There are many of us (gay and straight, if the term “straight” even really applies here) who may find we feel more comfortable living with a gender that does not match our biological sex, because in reality gender and sex are too very different things. Sex is just our physical body and gender is more about how we show up in the world. As Judith Butler said “Gender is performative” and is based on many complex factors. While Facebook may have taken a somewhat “easy-way-out” approach on the relationship front with the “it’s complicated” label. It has not done so with gender, and I applaud their efforts on this front!

Facebook currently offer 56 variations of gender to choose from in your profile. In case you are having trouble deciding, they allow you to pick up to 10. With so many flavors to choose from, I asked the tongue-in-cheek question in the title of this piece of “Why are you being so boring?” In reality, “vanilla” is a perfectly valid flavor, as it pairs with so many delicious other flavors after all. And while gender expression is not a fad (or for that matter a flavor,) it can be fluid in my opinion, and we may try something on for size only to discard it later for something that is a better fit. Some people know from a very early age which gender they want to express and it may be more fixed for them. For more androgynous folks like myself, we may play among the margins for awhile before we find ourselves settling there, or somewhere on either side of the imaginary gender dotted line. If it hasn’t become clear yet, like the Kinsey scale of sexual attraction, gender performance runs along a continuum.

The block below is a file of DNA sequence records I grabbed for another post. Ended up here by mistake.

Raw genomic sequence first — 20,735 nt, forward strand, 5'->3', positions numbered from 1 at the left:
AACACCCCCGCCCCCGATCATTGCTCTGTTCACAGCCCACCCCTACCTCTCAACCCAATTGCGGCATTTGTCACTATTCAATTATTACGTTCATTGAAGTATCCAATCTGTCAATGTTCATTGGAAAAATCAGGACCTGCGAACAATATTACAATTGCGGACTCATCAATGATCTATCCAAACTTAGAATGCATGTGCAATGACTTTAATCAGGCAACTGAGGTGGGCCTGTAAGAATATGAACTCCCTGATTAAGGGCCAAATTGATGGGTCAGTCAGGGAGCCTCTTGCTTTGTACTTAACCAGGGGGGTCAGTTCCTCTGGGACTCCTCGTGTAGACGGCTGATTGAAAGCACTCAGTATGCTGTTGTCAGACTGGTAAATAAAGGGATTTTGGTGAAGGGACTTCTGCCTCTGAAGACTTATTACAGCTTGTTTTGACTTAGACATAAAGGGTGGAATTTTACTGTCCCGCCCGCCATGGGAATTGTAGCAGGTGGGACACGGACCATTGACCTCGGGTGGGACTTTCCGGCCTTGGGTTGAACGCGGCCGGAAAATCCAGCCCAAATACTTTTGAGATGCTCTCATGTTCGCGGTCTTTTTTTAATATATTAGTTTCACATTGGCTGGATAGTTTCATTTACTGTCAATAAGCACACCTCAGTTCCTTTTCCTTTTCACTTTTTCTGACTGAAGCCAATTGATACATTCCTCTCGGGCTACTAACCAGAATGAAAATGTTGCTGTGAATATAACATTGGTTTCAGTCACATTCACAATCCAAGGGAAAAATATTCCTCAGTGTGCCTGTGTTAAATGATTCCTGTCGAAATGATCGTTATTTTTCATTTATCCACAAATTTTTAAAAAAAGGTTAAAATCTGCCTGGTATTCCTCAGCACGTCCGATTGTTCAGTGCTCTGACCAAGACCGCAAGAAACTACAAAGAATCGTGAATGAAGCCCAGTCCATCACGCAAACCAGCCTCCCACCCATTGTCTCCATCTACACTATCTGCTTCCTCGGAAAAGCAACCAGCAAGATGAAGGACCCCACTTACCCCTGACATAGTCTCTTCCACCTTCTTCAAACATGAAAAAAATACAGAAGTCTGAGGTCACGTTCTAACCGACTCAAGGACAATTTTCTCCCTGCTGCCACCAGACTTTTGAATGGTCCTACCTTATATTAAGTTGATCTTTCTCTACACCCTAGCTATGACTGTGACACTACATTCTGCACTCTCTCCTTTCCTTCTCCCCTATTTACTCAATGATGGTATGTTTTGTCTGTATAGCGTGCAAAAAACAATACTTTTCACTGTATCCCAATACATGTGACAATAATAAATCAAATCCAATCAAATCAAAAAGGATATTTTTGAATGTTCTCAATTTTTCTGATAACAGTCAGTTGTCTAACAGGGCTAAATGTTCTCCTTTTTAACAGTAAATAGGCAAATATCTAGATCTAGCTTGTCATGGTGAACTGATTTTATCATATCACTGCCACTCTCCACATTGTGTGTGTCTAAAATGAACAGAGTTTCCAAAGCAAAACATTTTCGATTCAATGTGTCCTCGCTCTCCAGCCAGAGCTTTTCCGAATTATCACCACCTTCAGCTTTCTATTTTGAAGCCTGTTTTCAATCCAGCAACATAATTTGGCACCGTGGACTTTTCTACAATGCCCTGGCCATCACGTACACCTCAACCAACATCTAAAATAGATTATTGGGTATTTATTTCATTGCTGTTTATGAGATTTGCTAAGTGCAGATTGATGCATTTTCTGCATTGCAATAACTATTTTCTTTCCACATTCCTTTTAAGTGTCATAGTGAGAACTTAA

Fifty-six may sound like a lot of options, but many actually are variations on a theme such as “cisgender woman” and “cisgender female,” as well as “cis woman” and “cis female.” In terms of broad categories, according to Peter Weber, there just under 20. Here is his high level listing of what they mean:

1. Agender/Neutrois — These terms are used by people who don’t identify with any gender at all—they tend to either feel they have no gender or a neutral gender. Some use surgery and/or hormones to make their bodies conform to this gender neutrality.

2. Androgyne/Androgynous — Androgynes have both male and female gender characteristics and identify as a separate, third gender.

3. Bigender — Someone who is bigender identifies as male and female at different times. Whereas an androgyne has a single gender blending male and female, a bigender switches between the two.